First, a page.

“If you put fences around people, you get sheep. Give people the room they need.” William L. McKnight (1924)
However different great business teams and great sports teams may be in most other respects, all of them do have much in common. Don Yaeger asserts that each has a culture within which success is most likely to thrive. He identifiers and discusses four “essential pillars” that serve as the foundation of that culture:
1. Members feel connected to a higher purpose than competition. As Simon Sinek describes it, they understand the “Why” for their efforts.
2. In Yaeger’s words, members of the team “think creatively and act dynamically in order to stay fresh, effective, and relevant.”
3. Moreover, each member of the team “brings a unique set of talents, experiences, perspectives, work ethic, personality traits, and know-how that melds with and complements those of the other team members.
4. Finally, “there is a strong sense of understanding, appreciation, shared responsibility, and trust that unites and motivates the team to work together.”
Great business teams (e.g. Disney’s animators in the late-1930s and Lockheed’s “Skunk Works”) have such a culture as do great sports teams (e.g. John Wooden’s basketball teams at UCLA and Red Auerbach’s Boston Celtics in the NBA). They also have great leadership, sufficient resources, and (for lack of a better term) good chemistry.
Yeager makes skillful use of several reader-friendly devices. They include these sections in Chapters 1-15:
o “Great Teams in Sports”
o “More from Great Teams in Sports”
o “And for the Truly Great Teams in Business”
o “Great Takeaways”
He includes an Appendix (Page 201-234) which consists of “Great Takeaways from Business and Sports Leaders.”
Yaeger observes, “According to the Harvard Business Review, A-caliber players are four times as productive than as average employees. — a universal truth seen across all industries. Tech-giant Apple reports that A-level developers are nine times more productive than the average programmer. Top sales representatives deliver eight times more revenue than the average rep. In the operating room, high-performance transplant surgeons have a success rate six times higher than the average transplant surgeon. These individuals don’t settle for less but consistently pursue greatness — and an organization cannot be successful without them.”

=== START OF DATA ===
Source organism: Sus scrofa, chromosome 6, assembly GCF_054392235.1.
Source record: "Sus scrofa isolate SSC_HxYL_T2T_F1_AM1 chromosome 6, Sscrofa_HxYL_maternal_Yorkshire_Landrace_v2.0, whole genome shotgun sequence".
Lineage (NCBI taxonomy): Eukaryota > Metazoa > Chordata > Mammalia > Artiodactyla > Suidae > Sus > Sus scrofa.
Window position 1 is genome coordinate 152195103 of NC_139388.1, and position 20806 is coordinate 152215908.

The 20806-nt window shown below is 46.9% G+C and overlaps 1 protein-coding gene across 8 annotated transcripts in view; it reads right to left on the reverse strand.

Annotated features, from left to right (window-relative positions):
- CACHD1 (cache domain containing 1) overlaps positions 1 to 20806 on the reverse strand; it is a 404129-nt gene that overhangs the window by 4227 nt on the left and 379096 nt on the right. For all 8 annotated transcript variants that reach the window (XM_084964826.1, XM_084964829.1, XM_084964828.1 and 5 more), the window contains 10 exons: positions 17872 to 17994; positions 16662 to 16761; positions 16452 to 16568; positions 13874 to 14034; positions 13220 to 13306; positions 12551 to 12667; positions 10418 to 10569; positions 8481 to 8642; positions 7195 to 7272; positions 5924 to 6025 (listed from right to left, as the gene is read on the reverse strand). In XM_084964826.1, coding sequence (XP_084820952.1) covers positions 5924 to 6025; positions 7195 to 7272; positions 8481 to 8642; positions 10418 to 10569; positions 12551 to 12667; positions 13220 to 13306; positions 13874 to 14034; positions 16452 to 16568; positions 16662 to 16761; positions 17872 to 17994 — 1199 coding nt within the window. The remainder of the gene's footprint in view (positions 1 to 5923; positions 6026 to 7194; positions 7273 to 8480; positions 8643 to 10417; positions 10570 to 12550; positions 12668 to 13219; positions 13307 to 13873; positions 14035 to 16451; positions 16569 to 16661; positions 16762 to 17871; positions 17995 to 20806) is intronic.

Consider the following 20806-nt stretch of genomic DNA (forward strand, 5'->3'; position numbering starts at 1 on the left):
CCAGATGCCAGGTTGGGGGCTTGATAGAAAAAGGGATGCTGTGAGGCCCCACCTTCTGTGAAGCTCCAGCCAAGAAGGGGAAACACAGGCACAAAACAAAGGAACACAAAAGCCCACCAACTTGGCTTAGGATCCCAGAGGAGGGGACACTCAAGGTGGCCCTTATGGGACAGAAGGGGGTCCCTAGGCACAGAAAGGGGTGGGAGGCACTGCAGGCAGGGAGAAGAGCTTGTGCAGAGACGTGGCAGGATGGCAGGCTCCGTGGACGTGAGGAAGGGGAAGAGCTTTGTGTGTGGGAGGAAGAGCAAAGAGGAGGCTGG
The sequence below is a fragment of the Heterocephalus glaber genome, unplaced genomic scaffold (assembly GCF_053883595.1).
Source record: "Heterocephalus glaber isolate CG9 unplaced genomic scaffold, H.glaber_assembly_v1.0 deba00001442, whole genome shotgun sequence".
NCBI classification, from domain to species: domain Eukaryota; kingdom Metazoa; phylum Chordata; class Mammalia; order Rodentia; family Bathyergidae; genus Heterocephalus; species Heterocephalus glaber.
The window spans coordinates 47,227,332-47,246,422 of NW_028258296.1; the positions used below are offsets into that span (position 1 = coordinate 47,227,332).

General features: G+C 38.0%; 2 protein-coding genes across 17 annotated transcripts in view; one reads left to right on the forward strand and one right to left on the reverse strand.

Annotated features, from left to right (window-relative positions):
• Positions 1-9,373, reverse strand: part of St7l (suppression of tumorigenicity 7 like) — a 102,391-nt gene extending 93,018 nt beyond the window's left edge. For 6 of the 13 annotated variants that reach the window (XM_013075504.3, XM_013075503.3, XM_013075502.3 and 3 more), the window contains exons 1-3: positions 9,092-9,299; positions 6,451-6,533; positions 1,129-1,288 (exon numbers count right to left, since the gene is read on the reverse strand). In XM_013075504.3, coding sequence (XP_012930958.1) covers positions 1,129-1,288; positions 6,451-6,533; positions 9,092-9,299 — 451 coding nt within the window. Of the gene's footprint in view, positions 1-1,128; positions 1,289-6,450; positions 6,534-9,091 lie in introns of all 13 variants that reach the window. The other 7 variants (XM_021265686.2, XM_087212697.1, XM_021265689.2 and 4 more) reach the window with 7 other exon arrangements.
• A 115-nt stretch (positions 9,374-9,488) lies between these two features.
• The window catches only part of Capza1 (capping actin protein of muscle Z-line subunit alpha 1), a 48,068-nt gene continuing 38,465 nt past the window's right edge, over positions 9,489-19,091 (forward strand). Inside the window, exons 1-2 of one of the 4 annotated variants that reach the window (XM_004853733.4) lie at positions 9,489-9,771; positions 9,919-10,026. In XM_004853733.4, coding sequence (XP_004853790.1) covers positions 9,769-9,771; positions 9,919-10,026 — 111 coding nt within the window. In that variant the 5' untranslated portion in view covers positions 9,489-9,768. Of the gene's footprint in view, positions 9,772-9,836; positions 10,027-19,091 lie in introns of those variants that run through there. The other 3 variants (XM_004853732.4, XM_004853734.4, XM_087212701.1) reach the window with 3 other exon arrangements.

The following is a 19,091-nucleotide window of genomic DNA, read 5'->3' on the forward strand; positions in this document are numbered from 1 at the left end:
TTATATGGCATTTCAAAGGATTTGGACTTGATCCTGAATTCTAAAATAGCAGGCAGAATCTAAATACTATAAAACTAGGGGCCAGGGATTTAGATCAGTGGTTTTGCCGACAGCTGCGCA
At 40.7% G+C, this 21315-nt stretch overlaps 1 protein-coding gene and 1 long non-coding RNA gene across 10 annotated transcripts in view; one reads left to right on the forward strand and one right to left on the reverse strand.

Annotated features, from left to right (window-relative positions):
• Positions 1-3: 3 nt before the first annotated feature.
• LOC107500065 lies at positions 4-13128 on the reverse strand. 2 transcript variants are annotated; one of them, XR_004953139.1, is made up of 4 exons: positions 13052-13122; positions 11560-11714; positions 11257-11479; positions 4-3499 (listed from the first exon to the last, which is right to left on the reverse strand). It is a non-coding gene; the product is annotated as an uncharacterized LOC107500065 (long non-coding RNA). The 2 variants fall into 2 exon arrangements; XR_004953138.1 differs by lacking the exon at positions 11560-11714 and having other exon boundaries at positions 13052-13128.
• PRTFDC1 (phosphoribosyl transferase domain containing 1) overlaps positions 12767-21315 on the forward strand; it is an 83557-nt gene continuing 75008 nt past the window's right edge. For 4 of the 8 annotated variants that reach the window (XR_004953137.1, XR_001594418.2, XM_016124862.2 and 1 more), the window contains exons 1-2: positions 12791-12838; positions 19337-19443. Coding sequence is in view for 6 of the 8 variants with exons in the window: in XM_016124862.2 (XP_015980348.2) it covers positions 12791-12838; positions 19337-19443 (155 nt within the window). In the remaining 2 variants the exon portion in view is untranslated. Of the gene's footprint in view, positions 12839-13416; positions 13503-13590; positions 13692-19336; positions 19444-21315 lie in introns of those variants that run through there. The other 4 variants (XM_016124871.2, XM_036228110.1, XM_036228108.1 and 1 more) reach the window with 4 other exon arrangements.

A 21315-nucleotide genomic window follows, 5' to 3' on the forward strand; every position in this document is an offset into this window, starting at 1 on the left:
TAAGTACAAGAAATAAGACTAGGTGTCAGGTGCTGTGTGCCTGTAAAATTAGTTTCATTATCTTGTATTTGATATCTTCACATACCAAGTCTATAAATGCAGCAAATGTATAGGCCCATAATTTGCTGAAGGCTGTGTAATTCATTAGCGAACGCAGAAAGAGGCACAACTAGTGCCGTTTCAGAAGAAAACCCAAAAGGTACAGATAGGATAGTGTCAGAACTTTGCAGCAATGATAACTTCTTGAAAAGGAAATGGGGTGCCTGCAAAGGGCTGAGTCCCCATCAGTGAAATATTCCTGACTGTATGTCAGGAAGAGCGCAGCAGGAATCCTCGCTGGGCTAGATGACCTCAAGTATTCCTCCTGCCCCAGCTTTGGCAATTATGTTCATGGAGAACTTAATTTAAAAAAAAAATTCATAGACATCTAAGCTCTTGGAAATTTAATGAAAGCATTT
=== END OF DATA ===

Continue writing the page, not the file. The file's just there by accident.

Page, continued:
In The 8th Habit: From Effectiveness to Greatness, Stephen Covey points out, “If you hire people whose passion intersects with the job, they won’t require any supervision at all. They will manage themselves better than anyone else could ever manage them. Their fire comes from within, not from without. Their motivation is internal, not external.”
Now consider these words of caution from Warren Buffett: “Somebody once said that in looking for people to hire, you look for three qualities: integrity, intelligence, and energy. And if you don’t have the first, the other two will kill you. You think about it; it’s true. If you hire somebody without integrity, you really want them to be dumb and lazy.”
High-performance workers are attracted to high-performance organizations and make them even more productive. They also increase their appeal to other high-performance people who in turn….Tags: "If you put fences around people [comma] you get sheep [period] Give people the room they need”, Apple, Disney's animators in the late-1930s, Don Yaeger, Great Teams: 16 Things High Performing Organizations Do Differently, Harvard Business Review, John Wooden’s basketball teams at UCLA, Lockheed’s “Skunk Works”, Red Auerbach’s Boston Celtics in the NBA, Stephen Covey, The 8th Habit: From Effectiveness to Greatness, W Publishing Group/An Imprint of Thomas Nelson, Warren Buffett, William L. McKnight